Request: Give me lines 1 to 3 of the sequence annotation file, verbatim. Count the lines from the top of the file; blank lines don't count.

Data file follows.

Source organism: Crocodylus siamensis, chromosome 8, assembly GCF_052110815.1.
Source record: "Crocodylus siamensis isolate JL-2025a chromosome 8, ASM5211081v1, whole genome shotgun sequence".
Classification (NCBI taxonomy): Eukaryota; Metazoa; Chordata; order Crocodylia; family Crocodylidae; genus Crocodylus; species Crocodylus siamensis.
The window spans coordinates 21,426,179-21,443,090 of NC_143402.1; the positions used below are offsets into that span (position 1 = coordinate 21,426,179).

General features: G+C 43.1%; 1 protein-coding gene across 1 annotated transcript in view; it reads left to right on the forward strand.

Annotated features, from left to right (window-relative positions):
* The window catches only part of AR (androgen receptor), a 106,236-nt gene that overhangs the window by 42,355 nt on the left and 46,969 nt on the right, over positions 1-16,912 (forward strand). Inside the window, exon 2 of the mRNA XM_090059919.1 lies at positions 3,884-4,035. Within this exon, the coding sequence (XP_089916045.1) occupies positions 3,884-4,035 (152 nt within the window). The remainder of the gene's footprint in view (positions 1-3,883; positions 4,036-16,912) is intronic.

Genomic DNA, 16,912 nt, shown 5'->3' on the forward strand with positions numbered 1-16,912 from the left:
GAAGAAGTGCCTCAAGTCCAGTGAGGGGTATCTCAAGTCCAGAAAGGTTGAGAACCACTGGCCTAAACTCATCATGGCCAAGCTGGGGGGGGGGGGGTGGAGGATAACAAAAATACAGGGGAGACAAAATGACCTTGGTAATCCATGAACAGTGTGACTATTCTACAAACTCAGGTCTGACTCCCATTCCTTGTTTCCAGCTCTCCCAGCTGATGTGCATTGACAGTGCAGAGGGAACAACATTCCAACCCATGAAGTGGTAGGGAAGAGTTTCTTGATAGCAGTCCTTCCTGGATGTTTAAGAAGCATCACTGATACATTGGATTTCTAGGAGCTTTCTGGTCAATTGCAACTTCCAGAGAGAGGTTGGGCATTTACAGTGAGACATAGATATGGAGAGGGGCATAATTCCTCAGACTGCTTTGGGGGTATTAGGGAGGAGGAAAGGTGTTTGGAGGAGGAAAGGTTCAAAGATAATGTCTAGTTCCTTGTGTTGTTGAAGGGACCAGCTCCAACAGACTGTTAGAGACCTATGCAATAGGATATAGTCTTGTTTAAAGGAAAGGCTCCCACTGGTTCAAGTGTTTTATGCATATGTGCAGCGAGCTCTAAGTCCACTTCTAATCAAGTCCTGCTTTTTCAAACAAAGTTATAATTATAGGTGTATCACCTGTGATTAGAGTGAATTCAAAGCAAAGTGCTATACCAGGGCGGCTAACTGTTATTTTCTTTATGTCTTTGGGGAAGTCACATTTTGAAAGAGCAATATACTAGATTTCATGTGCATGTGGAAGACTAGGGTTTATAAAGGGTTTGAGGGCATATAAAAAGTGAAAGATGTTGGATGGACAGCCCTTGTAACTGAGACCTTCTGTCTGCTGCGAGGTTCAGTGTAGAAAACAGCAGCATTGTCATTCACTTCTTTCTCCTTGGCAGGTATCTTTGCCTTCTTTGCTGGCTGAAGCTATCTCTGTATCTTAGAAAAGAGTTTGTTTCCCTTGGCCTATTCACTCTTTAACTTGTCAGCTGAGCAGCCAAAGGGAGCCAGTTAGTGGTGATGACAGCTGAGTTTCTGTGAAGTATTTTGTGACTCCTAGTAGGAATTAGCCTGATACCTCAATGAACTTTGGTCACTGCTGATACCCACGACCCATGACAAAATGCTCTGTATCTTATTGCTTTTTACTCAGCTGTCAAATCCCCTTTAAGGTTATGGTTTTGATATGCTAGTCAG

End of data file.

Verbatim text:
Source organism: Crocodylus siamensis, chromosome 8, assembly GCF_052110815.1.
Source record: "Crocodylus siamensis isolate JL-2025a chromosome 8, ASM5211081v1, whole genome shotgun sequence".
Classification (NCBI taxonomy): Eukaryota; Metazoa; Chordata; order Crocodylia; family Crocodylidae; genus Crocodylus; species Crocodylus siamensis.